In some ways, the uneven treatment of Bryant and Byears speaks to the obvious: Bryant is a marquee player”so famous beyond the arena that, like Arnold or Oprah, he is widely known by only his first name. He sells millions of dollars’ worth of tickets and merchandise for a big-time sports franchise. Byears generated no discernible income for an unprofitable enterprise, and she had already made some other missteps on and off the court. What’s more, in its effort to project a wholesome, family-friendly image, the WNBA is more sensitive to bad press than is the NBA, which could field a pretty decent All-Star team of players who have rap sheets.
And yet the 32-year-old Byears believes her particular predicament stems from something other than her largely unheralded status as a player or her reputation for unladylike behavior. She’s convinced she has been ostracized for another reason: She is gay.
Sparks President Johnny Buss’ moves include the trade that brought Byears from the Sacramento Monarchs to L.A., as well as her release. He says he cut her from the team mostly because of dissension among her teammates. She was, he suggests, just too much trouble to keep.
“We had just won a championship, we were waiting to exhale, and with it came difficult attitudes and problems beyond anything that happened with the alleged sexual assault,” he says without elaborating. “We knew it was going to be difficult to trade her under the cloud. We make changes whether they are popular or not. It was a tough situation; I wish it didn’t happen. I wish the publicity or the accusations never happened. People do things and get kicked off the team. Was the timing the worst for Byears? Yes.”
Robert Moog, whose Moog synthesizers are as influential in modern music as they have been to jazz and rock since the late 1960s, died Sunday. He was 71.
“We™re going to miss him, Michael Adams, president of Moog Music, said in Asheville. œThis guy has affected the lives of literally tens of thousands of people.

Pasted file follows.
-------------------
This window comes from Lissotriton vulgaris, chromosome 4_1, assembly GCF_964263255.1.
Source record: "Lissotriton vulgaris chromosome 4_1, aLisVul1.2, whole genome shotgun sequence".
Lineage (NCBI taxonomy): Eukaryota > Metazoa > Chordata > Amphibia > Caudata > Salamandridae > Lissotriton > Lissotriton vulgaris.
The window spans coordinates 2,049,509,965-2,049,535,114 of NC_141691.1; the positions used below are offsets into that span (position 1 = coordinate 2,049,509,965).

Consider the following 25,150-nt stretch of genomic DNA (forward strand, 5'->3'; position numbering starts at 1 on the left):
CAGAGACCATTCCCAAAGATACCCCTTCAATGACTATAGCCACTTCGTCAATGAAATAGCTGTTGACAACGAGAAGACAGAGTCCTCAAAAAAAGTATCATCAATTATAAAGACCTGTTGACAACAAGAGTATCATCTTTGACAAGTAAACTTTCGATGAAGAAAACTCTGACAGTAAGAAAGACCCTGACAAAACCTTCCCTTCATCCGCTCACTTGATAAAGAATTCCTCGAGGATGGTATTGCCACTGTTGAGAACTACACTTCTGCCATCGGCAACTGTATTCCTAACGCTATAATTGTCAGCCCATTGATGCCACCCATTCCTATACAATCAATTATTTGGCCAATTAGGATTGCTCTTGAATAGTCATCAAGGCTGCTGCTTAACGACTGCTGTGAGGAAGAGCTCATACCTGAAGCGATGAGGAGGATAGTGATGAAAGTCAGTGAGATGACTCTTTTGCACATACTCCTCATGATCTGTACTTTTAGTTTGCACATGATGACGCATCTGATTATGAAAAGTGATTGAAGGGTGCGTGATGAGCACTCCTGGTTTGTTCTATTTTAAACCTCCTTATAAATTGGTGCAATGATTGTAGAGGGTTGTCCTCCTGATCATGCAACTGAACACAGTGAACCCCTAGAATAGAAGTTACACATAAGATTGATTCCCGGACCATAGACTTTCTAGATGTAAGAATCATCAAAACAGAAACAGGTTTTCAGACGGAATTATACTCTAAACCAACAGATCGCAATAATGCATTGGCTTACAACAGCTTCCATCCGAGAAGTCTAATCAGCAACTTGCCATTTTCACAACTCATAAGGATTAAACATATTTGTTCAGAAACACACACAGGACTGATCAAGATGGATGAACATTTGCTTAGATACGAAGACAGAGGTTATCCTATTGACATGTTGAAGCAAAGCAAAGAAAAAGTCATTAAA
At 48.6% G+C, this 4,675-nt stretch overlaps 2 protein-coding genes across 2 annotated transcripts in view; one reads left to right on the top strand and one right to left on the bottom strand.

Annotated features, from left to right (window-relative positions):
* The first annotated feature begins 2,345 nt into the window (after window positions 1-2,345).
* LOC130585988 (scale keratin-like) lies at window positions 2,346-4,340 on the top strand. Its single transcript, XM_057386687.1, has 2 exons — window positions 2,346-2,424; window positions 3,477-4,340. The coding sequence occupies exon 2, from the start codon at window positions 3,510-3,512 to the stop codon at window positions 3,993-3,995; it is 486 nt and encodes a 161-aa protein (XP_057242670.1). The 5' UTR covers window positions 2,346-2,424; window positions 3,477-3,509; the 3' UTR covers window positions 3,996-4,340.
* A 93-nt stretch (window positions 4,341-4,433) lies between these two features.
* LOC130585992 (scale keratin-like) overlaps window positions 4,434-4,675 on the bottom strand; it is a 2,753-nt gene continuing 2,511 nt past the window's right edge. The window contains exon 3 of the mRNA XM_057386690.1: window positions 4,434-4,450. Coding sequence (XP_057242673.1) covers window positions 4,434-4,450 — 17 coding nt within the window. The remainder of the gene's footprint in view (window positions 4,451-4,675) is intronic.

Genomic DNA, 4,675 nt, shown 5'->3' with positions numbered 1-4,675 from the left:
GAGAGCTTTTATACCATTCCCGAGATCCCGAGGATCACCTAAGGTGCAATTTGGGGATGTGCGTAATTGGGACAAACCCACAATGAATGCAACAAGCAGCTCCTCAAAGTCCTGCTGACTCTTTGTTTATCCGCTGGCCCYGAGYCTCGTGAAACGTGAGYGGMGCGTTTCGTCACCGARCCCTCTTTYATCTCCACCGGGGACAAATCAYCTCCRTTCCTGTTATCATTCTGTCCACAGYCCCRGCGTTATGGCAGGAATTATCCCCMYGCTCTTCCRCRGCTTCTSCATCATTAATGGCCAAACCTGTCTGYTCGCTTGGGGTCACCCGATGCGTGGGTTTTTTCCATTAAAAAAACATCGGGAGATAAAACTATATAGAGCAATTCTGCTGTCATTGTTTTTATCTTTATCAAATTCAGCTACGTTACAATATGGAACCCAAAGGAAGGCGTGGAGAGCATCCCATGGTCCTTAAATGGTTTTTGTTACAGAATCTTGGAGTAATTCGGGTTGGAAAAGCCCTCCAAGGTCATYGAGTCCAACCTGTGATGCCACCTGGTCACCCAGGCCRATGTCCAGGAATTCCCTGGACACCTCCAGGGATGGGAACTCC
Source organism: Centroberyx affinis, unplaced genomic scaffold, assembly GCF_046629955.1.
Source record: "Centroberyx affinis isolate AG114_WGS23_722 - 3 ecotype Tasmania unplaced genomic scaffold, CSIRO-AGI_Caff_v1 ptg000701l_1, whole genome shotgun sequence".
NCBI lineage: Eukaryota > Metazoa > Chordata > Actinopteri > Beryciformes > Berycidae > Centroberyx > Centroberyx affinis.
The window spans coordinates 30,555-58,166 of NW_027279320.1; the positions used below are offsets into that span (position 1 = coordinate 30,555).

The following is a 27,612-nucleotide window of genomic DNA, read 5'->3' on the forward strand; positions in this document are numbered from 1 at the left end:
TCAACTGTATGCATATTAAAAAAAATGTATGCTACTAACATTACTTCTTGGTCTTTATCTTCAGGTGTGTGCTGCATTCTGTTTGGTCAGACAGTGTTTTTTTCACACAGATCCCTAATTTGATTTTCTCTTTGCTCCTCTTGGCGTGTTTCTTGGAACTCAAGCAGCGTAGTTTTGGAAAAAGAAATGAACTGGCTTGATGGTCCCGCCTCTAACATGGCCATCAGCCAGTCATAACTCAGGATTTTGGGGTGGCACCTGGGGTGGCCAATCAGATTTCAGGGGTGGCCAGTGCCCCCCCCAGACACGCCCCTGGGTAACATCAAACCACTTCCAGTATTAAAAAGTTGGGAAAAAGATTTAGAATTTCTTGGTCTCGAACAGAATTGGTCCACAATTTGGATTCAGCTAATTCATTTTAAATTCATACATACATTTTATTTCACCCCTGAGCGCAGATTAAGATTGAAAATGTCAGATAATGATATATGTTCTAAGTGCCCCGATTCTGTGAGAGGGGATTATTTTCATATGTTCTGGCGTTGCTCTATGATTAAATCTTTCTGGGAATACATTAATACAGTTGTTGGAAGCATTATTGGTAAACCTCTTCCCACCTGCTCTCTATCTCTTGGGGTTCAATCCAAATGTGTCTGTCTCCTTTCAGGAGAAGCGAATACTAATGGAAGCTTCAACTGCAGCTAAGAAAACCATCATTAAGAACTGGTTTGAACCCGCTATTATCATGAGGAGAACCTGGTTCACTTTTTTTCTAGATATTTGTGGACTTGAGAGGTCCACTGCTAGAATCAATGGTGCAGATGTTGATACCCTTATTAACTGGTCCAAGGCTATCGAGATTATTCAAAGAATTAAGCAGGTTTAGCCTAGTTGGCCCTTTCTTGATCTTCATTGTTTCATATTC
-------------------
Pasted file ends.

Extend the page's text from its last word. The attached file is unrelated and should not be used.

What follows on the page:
Moog™s family has established The Bob Moog Foundation dedicated to the advancement of electronic music. Among the many of Moog™s longtime collaborators to agree to sit on its executive board are Rick Wakeman, keyboard player for the ™70 classical rock supergroup Yes, and Wendy Carlos, whose recording œSwitched-On Bach brought Moog™s synthesizers to national prominence.
After colliding with the Panters’ Julius Peppers in another “lose your franchise player in a game that doesn’t mean shit” , Giants QB Eli Manning could miss a few days of practice. Or a few months. Who knows? Coach Tom Coughlin will tell you when he’s good and ready…and perhaps not even then. From the New York Times’ Bill Pennington:
In a conference call with reporters, Coughlin, known to be circumspect, sounded uneasy about Manning’s prognosis and conceded he was “very concerned.”
Coughlin provided little information about the results of a magnetic resonance imaging exam Manning had Sunday. He said Manning was going through an additional series of tests on his elbow.
The Giants’ team doctor, Russell Warren, will examine Manning on Monday.
“We won’t really know anything further until then,” Coughlin said. “We are waiting. We are hoping for the best.”
Still, Manning said he did not think his elbow had been seriously injured.
“It feels fine now, it just felt a little funny when it happened,” he said Saturday night. X-rays of the elbow were negative. Manning was not available to reporters Sunday.
Coughlin said Manning woke up Sunday with soreness in his elbow.
Asked if he wished Manning had not continued to play after the injury, Coughlin said: “I didn’t know anything about it – that there was any reason for concern. Not until halftime. Eli did feel it felt O.K. to throw.”
The injury, whatever its severity, underscores the Giants’ continuing problem of protecting Manning, their young franchise player. The offensive line was the most noticeable weakness last season, but was expected to be much improved after some off-season revamping. Against Carolina’s aggressive front four, however, Manning was under constant pressure.
After the game, Coughlin said he was disappointed with how the offensive line had handled the Panthers’ pressure, especially because the Giants had devoted so much practice time to developing better protection for Manning.
(MONDAY 8/22 ADDENDUM : Don’t worry, it’s just a bruise.)
From the Associated Press :
Former NFL running back Lawrence Phillips (above), who was wanted by police for domestic violence, was arrested Sunday after allegedly running his car into three teenagers who argued with him during a pickup football game, police said.
Police had been seeking Phillips since earlier this month for allegedly attacking his girlfriend twice, once choking her into unconsciousness, they said.
Phillips joined a group of 16- and 17-year-olds in a pickup football game in Exposition Park on Sunday and got into an argument with several of the teens, said Los Angeles Police Officer Sandra Escalante. He left the park, but returned and drove a black Honda onto the field, allegedly running into three teenage boys, she said.